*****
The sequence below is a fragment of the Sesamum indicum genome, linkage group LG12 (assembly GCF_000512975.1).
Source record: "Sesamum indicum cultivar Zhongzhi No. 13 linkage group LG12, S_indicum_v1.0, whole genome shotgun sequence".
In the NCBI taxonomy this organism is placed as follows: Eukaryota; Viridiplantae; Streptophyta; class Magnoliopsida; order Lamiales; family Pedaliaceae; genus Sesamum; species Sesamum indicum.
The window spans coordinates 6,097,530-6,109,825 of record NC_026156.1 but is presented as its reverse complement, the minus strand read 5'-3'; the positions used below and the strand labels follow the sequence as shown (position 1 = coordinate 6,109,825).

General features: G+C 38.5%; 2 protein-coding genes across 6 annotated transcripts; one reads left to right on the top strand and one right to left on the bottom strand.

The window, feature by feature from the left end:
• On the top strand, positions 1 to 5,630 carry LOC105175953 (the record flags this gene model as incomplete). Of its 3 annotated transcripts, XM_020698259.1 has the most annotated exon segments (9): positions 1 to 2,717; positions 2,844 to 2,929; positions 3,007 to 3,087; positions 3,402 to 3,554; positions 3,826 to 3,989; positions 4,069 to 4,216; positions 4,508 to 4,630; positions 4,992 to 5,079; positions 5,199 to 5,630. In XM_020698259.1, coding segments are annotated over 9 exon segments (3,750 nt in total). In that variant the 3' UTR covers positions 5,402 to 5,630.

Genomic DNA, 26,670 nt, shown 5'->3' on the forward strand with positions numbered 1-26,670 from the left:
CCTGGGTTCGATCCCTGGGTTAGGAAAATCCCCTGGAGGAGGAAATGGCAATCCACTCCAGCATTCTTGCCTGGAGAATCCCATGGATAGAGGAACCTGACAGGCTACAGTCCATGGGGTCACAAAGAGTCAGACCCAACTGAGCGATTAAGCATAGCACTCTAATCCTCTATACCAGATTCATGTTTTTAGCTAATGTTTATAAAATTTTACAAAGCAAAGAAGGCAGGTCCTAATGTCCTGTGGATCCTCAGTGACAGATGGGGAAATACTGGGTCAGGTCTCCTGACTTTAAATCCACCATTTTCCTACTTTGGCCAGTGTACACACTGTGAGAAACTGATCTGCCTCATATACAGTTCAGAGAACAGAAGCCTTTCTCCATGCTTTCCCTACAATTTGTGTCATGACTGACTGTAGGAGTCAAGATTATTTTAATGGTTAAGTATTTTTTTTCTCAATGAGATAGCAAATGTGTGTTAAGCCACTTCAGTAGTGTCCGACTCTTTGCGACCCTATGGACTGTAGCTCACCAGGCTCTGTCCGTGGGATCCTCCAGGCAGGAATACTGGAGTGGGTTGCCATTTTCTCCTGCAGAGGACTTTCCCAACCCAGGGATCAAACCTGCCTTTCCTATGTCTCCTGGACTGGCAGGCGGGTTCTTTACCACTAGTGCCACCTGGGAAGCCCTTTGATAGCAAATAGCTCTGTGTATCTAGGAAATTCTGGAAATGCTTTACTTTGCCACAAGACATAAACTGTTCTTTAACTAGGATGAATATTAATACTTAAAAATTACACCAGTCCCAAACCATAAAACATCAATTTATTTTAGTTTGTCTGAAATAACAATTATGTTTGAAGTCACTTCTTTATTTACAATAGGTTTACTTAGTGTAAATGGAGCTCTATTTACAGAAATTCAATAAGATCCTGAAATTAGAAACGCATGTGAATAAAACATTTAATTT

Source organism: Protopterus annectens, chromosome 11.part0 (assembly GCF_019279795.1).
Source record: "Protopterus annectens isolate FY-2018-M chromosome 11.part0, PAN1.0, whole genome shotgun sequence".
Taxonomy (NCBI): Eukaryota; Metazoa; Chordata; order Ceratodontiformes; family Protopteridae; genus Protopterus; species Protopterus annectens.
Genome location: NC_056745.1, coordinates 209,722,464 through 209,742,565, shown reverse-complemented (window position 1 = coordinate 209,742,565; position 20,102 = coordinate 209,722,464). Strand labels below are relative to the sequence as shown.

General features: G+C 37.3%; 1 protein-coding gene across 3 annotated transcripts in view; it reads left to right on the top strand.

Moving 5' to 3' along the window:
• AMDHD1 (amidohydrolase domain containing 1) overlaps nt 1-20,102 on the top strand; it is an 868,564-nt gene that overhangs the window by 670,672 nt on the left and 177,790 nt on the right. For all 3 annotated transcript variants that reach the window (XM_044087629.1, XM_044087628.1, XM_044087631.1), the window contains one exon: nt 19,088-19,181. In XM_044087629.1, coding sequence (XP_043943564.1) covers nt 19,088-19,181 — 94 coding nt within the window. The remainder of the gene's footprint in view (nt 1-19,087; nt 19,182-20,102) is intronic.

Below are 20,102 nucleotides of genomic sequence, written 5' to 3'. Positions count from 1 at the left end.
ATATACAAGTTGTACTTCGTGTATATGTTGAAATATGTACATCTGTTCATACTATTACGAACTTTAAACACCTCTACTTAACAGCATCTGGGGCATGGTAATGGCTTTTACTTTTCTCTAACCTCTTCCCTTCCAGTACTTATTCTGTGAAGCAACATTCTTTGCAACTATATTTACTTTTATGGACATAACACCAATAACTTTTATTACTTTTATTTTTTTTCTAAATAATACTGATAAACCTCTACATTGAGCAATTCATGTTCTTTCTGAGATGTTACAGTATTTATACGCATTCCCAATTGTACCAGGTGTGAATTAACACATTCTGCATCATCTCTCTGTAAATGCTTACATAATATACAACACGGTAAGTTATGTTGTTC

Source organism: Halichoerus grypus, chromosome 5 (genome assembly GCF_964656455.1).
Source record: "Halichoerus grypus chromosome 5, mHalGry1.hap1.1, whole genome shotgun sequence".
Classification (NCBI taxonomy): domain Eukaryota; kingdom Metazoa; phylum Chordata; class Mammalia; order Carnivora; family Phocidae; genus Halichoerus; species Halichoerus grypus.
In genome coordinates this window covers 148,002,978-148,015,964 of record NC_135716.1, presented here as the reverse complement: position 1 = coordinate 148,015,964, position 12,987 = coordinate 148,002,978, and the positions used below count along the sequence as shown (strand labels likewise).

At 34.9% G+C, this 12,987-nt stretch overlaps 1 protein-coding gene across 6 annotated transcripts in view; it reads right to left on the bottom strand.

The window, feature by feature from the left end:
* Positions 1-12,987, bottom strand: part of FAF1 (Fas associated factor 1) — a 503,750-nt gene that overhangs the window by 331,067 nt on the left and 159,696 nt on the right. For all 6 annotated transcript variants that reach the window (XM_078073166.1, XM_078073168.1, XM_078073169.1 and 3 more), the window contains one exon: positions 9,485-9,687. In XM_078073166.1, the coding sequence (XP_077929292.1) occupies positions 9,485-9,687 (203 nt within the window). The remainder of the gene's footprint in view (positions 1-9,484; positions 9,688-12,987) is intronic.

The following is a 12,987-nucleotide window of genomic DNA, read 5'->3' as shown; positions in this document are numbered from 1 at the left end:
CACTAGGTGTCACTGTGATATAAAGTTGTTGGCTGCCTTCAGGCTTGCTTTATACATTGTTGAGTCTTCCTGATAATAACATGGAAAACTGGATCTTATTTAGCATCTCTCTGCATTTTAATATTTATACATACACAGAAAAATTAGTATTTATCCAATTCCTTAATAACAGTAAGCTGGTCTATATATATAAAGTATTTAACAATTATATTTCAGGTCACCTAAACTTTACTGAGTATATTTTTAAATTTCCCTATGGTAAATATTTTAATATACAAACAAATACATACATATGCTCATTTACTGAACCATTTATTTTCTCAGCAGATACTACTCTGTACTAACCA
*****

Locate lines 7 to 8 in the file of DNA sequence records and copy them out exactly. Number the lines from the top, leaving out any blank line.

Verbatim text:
• On the top strand, positions 1 to 5,630 carry LOC105175953 (the record flags this gene model as incomplete). Of its 3 annotated transcripts, XM_020698259.1 has the most annotated exon segments (9): positions 1 to 2,717; positions 2,844 to 2,929; positions 3,007 to 3,087; positions 3,402 to 3,554; positions 3,826 to 3,989; positions 4,069 to 4,216; positions 4,508 to 4,630; positions 4,992 to 5,079; positions 5,199 to 5,630. In XM_020698259.1, coding segments are annotated over 9 exon segments (3,750 nt in total). In that variant the 3' UTR covers positions 5,402 to 5,630.

Genomic DNA, 26,670 nt, shown 5'->3' on the forward strand with positions numbered 1-26,670 from the left: